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SAI Event Topic : Urbanization

Extreme Urbanism: A View on Afghanistan, Session 1

START
Sat, Sep 12, 2020 at 10:30am

END
Sat, Sep 12, 2020 at 11:45am

VENUE
Webinar

Session 1: Planning for Urban Afghanistan

This event belongs to a 3-part series. Information on the remaining two events in this series is soon to come.

Join via Zoom: https://harvard.zoom.us/j/92465196034
Join via YouTube: https://youtu.be/HyDPSfZyGQQ

Until recently, Afghanistan was omnipresent in global news for the past two decades for all of the wrong reasons. As part of the Option studio, Extreme Urbanism VII: Imagining an Urban Future for Ishkashim, offered at the Harvard GSD in the fall of 2020, this workshop/lecture series aims to propose to interested audiences the opportunity to get an updated, informed view on the country.

Addressing primarily architectural, urban, and territorial aspects of Afghanistan, this cycle of talks aims to create a platform where varied topics ranging from vernacular architecture and building traditions to infrastructure and cultural specificities are discussed in conjunction with issues related to historic settlements and contemporary planning in Afghanistan. The speakers will include academics from Harvard University and Kabul University, in addition to global experts, and practitioners working in or on Afghanistan.

Chair
  • Rahul Mehrotra, Professor of Urban Design and Planning, Harvard Graduate School of Design
Speakers
  • Onno Rühl, General Manager, Aga Khan Agency for Habitat
  • Dennis Pieprz, Principal, Sasaki Research
  • Victor Eskinazi, Senior Associate, Urban Designer, Sasaki Research
  • Alykhan Mohamed, Associate, Planner, Sasaki Research
  • Thomas Nideorest, Professional Staff, Landscape Designer, Sasaki Research
  • Einat Rosenkrantz, Senior Associate, Urban Designer, Sasaki Research

This series is organized by the Lakshmi Mittal and Family South Asia Institute at Harvard University, the Harvard Graduate School of Design, and the Aga Khan Agency for Habitat.


Shareholder Cities: Land Transformations Along Urban Corridors in India

START
Tue, Nov 5, 2019 at 06:00pm

END
Tue, Nov 5, 2019 at 07:30pm

VENUE
CGIS South, S020 Belfer
Harvard University

ADDRESS
CGIS South, S020 Belfer
Harvard University
1730 Cambridge Street
Cambridge MA 02138

Economic corridors — ambitious infrastructural development projects throughout Asia and Africa — are dramatically redefining the shape of urbanization. As these corridors cut across croplands, the conversion of agricultural lands into new urban uses has erupted in volatile land conflicts. This talk will focus on urbanization along the first economic corridor built in India, the Mumbai-Pune Expressway.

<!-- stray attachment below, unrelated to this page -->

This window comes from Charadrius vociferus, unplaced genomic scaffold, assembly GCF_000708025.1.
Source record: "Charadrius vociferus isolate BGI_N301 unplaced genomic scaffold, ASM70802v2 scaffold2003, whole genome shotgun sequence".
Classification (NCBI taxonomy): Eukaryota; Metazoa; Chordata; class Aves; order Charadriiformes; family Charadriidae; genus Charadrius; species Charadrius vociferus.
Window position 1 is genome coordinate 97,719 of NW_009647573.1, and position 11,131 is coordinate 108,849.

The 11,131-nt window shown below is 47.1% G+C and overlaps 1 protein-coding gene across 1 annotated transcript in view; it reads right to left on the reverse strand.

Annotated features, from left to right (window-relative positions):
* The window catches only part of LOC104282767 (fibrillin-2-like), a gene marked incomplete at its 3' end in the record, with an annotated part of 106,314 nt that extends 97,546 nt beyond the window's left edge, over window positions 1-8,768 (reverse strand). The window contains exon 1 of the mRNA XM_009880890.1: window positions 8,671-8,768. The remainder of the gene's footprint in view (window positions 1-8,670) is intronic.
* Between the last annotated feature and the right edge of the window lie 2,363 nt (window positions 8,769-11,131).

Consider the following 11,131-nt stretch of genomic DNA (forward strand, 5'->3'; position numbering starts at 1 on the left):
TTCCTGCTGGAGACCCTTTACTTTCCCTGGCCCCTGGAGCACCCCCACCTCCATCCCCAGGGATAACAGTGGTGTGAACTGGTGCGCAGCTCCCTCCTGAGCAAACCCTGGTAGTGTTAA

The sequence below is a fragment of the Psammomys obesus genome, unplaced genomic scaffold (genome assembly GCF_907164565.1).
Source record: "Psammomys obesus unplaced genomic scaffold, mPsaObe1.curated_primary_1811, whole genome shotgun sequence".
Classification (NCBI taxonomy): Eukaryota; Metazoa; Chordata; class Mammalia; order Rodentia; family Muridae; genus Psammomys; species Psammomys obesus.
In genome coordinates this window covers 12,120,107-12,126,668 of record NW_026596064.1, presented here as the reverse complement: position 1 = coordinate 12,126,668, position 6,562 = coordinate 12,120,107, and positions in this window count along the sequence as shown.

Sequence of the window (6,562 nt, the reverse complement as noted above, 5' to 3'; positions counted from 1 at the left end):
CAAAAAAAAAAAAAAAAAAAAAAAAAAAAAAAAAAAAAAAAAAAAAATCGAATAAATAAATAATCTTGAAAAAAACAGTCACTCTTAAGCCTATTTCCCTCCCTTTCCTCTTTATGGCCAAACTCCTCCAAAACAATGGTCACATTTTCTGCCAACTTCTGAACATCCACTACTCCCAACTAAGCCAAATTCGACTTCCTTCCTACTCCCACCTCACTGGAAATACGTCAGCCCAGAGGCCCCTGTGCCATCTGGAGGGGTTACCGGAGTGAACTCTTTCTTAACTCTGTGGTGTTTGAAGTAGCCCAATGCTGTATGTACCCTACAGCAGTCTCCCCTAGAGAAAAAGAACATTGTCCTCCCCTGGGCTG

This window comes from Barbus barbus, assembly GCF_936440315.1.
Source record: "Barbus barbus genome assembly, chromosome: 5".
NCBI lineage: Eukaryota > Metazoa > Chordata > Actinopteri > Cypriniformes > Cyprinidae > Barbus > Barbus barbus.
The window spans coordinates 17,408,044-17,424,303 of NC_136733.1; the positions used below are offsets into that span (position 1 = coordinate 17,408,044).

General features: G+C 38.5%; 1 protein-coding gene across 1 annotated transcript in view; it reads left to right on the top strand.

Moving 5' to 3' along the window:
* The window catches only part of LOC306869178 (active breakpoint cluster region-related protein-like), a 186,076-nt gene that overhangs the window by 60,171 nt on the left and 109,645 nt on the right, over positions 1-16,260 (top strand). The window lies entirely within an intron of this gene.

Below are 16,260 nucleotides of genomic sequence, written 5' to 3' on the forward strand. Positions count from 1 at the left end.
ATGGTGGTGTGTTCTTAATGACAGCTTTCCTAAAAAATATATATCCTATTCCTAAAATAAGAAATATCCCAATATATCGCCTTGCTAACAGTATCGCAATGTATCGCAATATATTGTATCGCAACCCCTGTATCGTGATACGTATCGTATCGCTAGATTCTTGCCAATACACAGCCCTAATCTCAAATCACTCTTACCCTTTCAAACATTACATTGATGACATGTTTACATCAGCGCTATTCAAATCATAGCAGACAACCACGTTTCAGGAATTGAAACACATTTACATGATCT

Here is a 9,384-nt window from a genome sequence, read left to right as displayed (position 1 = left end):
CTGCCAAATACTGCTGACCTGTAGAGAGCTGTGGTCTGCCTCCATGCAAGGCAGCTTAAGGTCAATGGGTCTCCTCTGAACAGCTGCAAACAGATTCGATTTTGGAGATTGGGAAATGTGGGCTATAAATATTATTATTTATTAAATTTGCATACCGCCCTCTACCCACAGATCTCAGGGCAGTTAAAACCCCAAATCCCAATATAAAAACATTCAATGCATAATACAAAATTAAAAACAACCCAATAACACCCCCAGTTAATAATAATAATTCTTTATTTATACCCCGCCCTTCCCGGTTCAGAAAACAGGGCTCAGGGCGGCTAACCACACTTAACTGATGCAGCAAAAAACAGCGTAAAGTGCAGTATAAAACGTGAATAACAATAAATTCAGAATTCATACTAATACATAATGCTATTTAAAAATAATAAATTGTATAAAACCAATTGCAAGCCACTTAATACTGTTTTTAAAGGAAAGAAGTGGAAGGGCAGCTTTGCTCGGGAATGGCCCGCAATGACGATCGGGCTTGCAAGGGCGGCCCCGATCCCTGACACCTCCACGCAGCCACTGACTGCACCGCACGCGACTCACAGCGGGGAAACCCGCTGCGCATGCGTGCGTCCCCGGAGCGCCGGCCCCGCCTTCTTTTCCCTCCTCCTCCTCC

Speakers:
Sai Balakrishnan, Assistant Professor of Urban Planning, Harvard Graduate School of Design
Bish Sanyal, Ford International Professor of Urban Development and Planning, Director of the Special Program in Urban and Regional Studies/Humphrey Fellows Program, MIT
Patrick Heller, Professor of Sociology and International and Public Affairs, Brown University

Susan Fainstein, Lecturer and Senior Research Fellow in Urban Planning and Design, Harvard Graduate School of Design

Moderator:
Rahul Mehrotra, Professor of Urban Design and Planning, Harvard Graduate School of Design


Tools for Urban Conservation in Lucknow: Advocacy, Politics, and Civic Engagement

START
Mon, Oct 28, 2019 at 06:00pm

END
Mon, Oct 28, 2019 at 07:30pm

VENUE
CGIS South, S153
Harvard University

ADDRESS
CGIS South, S153
Harvard University
1730 Cambridge Street
Cambridge, MA 02138

Urban conservation is often a pressing challenge in historic Indian cities experiencing the pressures of development. Many cities, often lacking any viable local-level policy and enforcement, have resorted to alternative tools, often citizen-led, to accomplish the goal of conservation. This seminar will explore the tools of advocacy, politics, and civic engagement through recent examples from the city of Lucknow in northern India.


Who Should Own Road Safety? Tackling a Hidden Pandemic

START
Thu, May 30, 2019 at 06:00pm

END
Thu, May 30, 2019 at 08:00pm

VENUE
India International Centre

ADDRESS
India International Centre
#40, Max Mueller Marg, Lodhi Estate
Delhi, India

In the past decade, over 1.3 million people have been killed in road crashes in India. Ten times more have been left seriously injured or permanently disabled. The issue has emerged as the single biggest killer of young people in India (15-45 age group). Given the multiplicity of agencies and overlapping responsibilities, where should the accountability lie and who should own the issue to resolve it? Are there learnings from dealing with other epidemics that can be applied to road crashes?

This and more in our next India Seminar Series event with Piyush Tewari, Founder and CEO of SaveLIFE Foundation, a World Economic Forum Young Global Leader, and Former Mason Fellow at the Harvard Kennedy School. Priyank Narayan, Director of the Centre for Entrepreneurship at Ashoka University will moderate the discussion.

The lecture will begin at 6.30 pm (High tea will be served at 6.00 pm).


Production of City Space in India: Class, Caste, and Grayness

START
Tue, Mar 26, 2019 at 06:00pm

END
Tue, Mar 26, 2019 at 07:30pm

VENUE
CGIS South, S153
Harvard University

ADDRESS
CGIS South, S153
Harvard University
1730 Cambridge Street
Cambridge, MA 02138

Sripad Motiram, Associate Professor of Economics and Affiliated Faculty, Asian Studies Department, University of Massachusetts Boston

Vamsi Vakulabharanam, Co-Director, Asian Political Economy Program (Political Economy Research Institute) and Associate Professor of Economics, University of Massachusetts Amherst